Linguine with Caramelized Pears, Butternut Squash, and Brussels Sprouts

Butternut squash and Brussels sprouts don’t have to make a once-a-year appearance at Thanksgiving.

Thank goodness.

Pears, Brussels, squash, shallots, garlic. All caramelized to a tasty golden brown before adding some cool fig balsamic vinegar I got one day at a farmer’s market.

Serve it in a bright blue bowl from your childhood days. You know, just for fun.

Linguine with Caramelized Pears, Butternut Squash, and Brussels Sprouts

Adapted from How Sweet Eats (it looks way more appetizing over there. I would saute the veggies a little less to avoid a mushier squash. However, this did not detract from the taste one bit!)

Caramelized Pear, Squash and Parmesan Noodles

serves 2-4

3 tablespoons olive oil

2 tablespoons unsalted butter

2 shallots, chopped

3 garlic cloves, minced

1 underripe/just ripe  anjou pear, thinly sliced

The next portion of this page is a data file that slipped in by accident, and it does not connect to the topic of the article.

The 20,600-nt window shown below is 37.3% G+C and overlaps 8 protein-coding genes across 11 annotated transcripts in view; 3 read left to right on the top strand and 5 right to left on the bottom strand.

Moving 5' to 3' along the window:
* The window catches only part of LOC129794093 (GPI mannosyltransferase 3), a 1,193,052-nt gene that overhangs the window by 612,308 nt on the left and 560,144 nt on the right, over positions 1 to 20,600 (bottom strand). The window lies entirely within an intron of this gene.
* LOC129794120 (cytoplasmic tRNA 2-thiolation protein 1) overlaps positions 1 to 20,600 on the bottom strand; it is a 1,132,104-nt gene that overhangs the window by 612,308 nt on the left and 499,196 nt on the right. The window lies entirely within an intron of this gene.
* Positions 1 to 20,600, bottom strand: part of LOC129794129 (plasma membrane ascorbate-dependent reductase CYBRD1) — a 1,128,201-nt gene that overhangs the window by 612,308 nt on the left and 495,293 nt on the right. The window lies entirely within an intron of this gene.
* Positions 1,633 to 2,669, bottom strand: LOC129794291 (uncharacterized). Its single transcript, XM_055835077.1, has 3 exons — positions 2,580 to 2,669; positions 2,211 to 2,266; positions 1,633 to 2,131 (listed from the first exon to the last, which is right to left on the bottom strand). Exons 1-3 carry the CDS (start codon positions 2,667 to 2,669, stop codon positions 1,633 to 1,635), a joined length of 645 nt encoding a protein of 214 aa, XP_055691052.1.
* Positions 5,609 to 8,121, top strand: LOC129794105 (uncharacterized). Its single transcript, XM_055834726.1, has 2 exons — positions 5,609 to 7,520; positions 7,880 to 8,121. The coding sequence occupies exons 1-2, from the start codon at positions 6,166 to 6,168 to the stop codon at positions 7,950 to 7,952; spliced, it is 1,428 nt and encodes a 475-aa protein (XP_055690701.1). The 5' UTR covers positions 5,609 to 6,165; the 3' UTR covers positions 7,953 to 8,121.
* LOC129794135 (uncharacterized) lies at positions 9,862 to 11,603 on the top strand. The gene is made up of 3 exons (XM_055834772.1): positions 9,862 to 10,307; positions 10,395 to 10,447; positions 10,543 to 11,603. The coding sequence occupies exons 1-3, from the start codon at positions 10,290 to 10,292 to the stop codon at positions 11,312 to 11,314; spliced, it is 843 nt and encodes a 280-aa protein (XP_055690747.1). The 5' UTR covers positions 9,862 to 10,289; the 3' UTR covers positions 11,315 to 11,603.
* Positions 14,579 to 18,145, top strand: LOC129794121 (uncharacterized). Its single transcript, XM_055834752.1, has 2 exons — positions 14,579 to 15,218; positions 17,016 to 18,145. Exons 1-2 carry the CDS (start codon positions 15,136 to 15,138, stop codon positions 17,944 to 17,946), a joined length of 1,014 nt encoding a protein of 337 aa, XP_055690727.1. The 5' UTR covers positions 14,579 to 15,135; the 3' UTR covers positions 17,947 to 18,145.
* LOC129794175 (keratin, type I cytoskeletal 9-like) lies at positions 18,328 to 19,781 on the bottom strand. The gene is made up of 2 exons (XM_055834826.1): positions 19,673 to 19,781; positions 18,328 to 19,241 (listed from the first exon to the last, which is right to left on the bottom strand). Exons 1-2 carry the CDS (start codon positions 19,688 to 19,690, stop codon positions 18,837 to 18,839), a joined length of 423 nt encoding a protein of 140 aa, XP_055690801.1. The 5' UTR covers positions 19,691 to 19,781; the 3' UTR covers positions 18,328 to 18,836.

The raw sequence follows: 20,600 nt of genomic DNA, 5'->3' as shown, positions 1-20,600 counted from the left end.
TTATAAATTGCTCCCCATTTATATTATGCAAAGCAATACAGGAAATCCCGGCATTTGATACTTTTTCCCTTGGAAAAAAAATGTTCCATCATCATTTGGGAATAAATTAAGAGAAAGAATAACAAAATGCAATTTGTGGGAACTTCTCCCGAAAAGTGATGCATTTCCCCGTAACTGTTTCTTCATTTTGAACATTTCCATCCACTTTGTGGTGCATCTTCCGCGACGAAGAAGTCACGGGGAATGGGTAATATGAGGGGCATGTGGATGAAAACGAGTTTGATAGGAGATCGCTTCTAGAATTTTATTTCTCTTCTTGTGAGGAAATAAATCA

1/2 butternut squash, peeled and chopped into 1/2 inch cubes (1 precut package, about 3 cups)

12-15 brussels sprouts, stems removed and sliced thinly

10-12 sage leaves, roughly chopped

1/4 teaspoon salt

1/4 teaspoon pepper

pinch of nutmeg

3 tablespoons balsamic vinegar (I used fig vinegar)

1/2 pound whole wheat linguine

1/2 cup freshly grated Pecorino romano

Heat a large skillet over medium heat and add olive oil and butter. Add shallots, garlic, squash, brussels sprouts, sage and pear, top with salt and pepper, then stir to coat. Cook for 6-8 minutes, stirring occasionally, then cover and cook for another 5 minutes. While veggies are cooking, boil water and prepare pasta according to directions.

Turn heat under veggies down to low, then add balsamic and stir. Drain pasta, return to pot, and add veggies to pasta, toss many times to coat evenly. Add in parmesan cheese, taste, and season more if desired. Serve with additional parmesan cheese for topping.

This was so insanely good. So many different textures, tastes… subtle sweetness from the pears, contrasting a nicely crunchy and bitter flavor from the sprouts, with the tenderness of the butternut and tang of the cheese.

Let’s just say this was gone in one night. I would totally double the recipe if I had a skillet large enough.


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